I’ve been doing this for a few decades, but I figured some of you aren’t aware of this, I thought I’d post this simple tip. If your in a terminal and want to say, switch to your git directory off your Downloads directory, and your in your home directory, (in this example) you can simply do a “cd Dow*/git” (minus the quotes). This can apply to any path. 3rd edit is a charm I hope. lol
I do not quite understand. Obviously this will work only for non ambiguous paths, like not for “Do*/git” which could mean Downloads as well as Documents, right?
So, lets imagine you are typing “cd Dow” and at this point you have a choice, either to type Shift + 8 to get an asterisk or a single key - Tab - to autocomplete “Downloads”. And then proceed with “/git” in both cases. What would be the advantage of typing asterisk?
First of all I have to say, this is the kind of thing I love about communities in general. Here is a topic and at this point has two replies that some people might look at and think “Well of course, why would you take the time to type that all out it is so basic and well known”. On the other hand you have people (present company included and implied) who have used Linux for years (12) and have never come across either of these things. I have probably heard them mentioned on podcasts but have never taken the time to try. I have a couple situations where neither answer is the perfect solution but combined they will change my life if I take the time to develop the muscle memory. Thank you so much.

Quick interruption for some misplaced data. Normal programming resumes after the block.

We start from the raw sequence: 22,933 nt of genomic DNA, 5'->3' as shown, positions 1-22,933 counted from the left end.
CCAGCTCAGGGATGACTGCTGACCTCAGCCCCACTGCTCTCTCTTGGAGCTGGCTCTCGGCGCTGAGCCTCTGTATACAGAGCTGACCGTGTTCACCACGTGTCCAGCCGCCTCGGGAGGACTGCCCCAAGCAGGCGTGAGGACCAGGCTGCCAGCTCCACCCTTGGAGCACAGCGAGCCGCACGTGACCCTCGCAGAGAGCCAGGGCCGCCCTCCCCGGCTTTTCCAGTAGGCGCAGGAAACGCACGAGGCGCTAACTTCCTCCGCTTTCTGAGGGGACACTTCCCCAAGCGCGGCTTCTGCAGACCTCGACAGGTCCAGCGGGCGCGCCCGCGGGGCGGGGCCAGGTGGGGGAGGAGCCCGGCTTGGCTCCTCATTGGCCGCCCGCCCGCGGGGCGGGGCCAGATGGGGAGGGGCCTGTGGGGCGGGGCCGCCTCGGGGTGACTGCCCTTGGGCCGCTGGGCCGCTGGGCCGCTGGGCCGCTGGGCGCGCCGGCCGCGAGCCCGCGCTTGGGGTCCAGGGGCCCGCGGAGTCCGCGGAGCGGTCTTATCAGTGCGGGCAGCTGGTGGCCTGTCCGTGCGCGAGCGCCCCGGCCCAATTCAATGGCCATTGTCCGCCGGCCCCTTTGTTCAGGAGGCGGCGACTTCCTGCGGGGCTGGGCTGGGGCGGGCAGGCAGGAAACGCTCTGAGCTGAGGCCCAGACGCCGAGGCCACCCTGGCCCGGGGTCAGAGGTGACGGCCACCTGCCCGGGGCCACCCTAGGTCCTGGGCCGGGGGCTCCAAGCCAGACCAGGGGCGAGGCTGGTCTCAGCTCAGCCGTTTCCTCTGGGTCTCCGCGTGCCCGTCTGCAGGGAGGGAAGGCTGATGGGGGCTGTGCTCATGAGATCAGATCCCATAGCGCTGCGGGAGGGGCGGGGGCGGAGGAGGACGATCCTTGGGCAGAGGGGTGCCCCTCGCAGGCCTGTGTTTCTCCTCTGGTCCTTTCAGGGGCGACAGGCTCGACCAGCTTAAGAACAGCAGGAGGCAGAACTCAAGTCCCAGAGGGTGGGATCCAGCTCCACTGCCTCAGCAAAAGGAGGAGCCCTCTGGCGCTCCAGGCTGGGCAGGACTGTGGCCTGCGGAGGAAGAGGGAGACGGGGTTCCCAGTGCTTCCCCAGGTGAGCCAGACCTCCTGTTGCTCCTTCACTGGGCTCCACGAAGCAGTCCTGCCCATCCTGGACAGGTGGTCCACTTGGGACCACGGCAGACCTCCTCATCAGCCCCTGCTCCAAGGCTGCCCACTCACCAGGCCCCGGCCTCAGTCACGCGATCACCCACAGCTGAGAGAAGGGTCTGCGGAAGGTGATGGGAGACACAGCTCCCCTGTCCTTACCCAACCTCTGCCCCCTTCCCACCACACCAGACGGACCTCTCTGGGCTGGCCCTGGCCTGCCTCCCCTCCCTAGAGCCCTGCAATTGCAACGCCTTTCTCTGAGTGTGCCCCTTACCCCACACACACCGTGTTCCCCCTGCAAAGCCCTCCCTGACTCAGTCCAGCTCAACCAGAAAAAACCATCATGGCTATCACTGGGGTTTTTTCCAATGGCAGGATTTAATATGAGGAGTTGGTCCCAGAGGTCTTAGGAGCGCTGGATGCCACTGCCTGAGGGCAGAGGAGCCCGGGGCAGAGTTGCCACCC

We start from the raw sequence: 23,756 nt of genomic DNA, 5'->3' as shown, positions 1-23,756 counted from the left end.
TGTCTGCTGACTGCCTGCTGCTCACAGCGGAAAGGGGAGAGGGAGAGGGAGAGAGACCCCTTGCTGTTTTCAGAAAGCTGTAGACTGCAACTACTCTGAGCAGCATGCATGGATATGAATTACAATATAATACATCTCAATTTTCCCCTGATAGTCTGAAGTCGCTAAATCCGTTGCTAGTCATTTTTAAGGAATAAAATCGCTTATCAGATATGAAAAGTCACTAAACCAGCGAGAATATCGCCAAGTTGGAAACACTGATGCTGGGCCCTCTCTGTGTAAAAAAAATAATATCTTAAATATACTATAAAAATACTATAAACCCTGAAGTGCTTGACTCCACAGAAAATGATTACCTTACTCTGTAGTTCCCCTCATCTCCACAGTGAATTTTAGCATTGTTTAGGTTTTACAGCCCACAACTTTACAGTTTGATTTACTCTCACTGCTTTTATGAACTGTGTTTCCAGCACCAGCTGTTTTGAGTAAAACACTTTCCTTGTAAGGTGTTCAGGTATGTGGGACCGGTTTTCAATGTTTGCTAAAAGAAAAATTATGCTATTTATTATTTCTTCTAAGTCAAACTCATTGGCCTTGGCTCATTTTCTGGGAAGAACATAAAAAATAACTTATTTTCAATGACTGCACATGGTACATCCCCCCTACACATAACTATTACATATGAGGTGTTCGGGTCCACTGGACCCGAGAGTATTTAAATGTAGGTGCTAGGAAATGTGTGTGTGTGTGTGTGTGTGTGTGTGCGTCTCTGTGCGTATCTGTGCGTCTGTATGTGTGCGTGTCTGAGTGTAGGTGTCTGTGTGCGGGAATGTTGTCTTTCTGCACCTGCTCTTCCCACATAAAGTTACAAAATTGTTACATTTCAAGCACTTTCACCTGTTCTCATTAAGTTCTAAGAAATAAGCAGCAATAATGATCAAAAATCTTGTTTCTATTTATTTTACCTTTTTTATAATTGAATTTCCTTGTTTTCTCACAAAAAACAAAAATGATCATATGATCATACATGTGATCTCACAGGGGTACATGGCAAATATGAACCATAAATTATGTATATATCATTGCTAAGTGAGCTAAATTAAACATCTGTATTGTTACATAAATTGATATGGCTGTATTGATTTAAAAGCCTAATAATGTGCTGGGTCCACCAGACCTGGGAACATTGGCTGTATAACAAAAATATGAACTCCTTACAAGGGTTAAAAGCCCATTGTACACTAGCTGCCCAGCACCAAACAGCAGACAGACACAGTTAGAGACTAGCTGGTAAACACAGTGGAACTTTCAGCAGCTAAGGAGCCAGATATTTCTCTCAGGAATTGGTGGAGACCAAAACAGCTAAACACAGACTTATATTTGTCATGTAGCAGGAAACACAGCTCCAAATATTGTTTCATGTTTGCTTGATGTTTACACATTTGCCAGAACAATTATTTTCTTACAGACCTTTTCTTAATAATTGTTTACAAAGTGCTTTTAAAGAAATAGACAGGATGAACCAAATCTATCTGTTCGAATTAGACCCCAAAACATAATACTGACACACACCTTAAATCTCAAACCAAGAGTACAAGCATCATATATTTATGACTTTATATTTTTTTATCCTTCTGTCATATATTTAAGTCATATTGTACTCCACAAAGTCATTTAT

I tend to use tab completion rather than this approach but I concur that these kinds of tips are gold and exactly why I love community forums. Thanks for posting this.
I mostly agree with you, but there could be cases where this solution is better.
For example, you can make this into an alias to enter the Firefox profile dir (assuming only a single profile exists):
alias cdmoz='cd $HOME/.moz*/f*/.default/’
The "moz" and “f*” are just for show and have no practical purpose, but the *.default is an easy way to enter the profile dir by simply typing “cdmoz”.
Another reason to use globs could be if the directory is on a remote media, that you are not currently connected to, so you cannot list the subdirs or you would need to resume the connection first, making the listing very slow.
ssh servername ‘ls -al $HOME/.mozilla/firefox/*.default’
This method would allow you to write out the entire command in one go and only have the delay after you press enter, in which case you could be doing something else instead of waiting before you can complete the command.